Click to Skip Ad
Closing in...

Comcast customers’ Netflix streaming woes might be over… for now

Published Feb 21st, 2014 5:01PM EST
Comcast Netflix Peering Agreement

If you buy through a BGR link, we may earn an affiliate commission, helping support our expert product labs.

The quality of Netflix streaming has tanked over the past several months at several ISPs because Netflix and the ISPs have been wrangling over who should pick up the tab for all the added traffic being generated by Netflix’s HD video streaming service. ISPs such as Verizon and Comcast have been asking Netflix and bandwidth providers such as Cogent Communications to pay additional fees that will help them deal with added traffic loads. Netflix, meanwhile, has asked ISPs to peer directly with its new video content delivery network as an alternative to charging additional fees.

GigaOM reports that it looks like Netflix and Comcast have come to some kind of peering arrangement because Netflix traffic seems to be flowing more smoothly over Comcast’s network than it has over the past several weeks.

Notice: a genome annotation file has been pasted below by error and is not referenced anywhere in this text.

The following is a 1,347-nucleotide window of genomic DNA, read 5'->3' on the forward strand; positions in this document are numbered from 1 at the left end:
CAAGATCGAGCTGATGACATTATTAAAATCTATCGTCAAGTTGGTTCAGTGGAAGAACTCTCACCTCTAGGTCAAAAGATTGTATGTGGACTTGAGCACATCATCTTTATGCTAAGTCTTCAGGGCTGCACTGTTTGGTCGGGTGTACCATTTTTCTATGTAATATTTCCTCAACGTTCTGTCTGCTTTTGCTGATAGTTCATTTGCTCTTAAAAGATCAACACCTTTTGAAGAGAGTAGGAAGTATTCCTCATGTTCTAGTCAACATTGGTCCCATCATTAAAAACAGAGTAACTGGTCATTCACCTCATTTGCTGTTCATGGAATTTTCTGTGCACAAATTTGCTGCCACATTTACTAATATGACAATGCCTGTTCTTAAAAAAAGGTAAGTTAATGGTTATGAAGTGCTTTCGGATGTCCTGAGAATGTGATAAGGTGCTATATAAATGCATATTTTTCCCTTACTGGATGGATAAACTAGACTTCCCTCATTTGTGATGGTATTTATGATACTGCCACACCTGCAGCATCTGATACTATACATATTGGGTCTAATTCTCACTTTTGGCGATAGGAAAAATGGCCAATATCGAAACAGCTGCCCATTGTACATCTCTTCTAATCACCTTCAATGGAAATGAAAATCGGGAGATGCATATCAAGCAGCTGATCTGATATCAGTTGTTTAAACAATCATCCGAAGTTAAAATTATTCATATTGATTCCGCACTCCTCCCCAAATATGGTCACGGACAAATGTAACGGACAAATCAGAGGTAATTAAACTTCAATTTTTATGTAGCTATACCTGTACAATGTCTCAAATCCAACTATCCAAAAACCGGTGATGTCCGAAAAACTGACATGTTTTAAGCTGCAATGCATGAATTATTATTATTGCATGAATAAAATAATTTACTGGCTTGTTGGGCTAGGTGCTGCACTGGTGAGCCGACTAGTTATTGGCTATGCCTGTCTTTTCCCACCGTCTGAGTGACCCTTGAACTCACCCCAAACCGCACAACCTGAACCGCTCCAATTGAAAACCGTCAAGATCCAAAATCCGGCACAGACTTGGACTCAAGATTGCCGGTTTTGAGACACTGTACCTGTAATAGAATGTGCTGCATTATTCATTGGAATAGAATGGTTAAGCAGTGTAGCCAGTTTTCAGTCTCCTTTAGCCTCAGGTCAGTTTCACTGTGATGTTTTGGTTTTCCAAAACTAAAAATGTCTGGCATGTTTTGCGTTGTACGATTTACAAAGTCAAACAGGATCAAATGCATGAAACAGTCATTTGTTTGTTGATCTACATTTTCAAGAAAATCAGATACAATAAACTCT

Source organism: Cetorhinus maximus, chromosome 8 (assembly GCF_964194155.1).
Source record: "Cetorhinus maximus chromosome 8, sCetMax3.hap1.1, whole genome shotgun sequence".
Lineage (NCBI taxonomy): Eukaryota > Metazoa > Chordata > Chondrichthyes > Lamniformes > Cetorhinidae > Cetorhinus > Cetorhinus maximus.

“Bryan Berg, a co-founder of, has posted Github a traceroute of traffic between Netflix and Comcast that appears to show the two companies have come to some sort of direct interconnection agreement,” GigaOM writes. “A source in the industry says that that interpretation is correct, but declined to comment further only saying that it was a recent development.”

The question now, as GigaOM notes, is which party caved? Has Netflix agreed to pay up to make sure its streaming quality remains high? Or has Comcast agreed to host Netflix’s CDN equipment in its data centers without asking for extra cash? This is particularly important because whatever agreement Netflix and Comcast may have struck will set the precedent for future peering disputes between ISPs and content providers.

Brad Reed
Brad Reed Staff Writer

Brad Reed has written about technology for over eight years at and Network World. Prior to that, he wrote freelance stories for political publications such as AlterNet and the American Prospect. He has a Master's Degree in Business and Economics Journalism from Boston University.

Latest News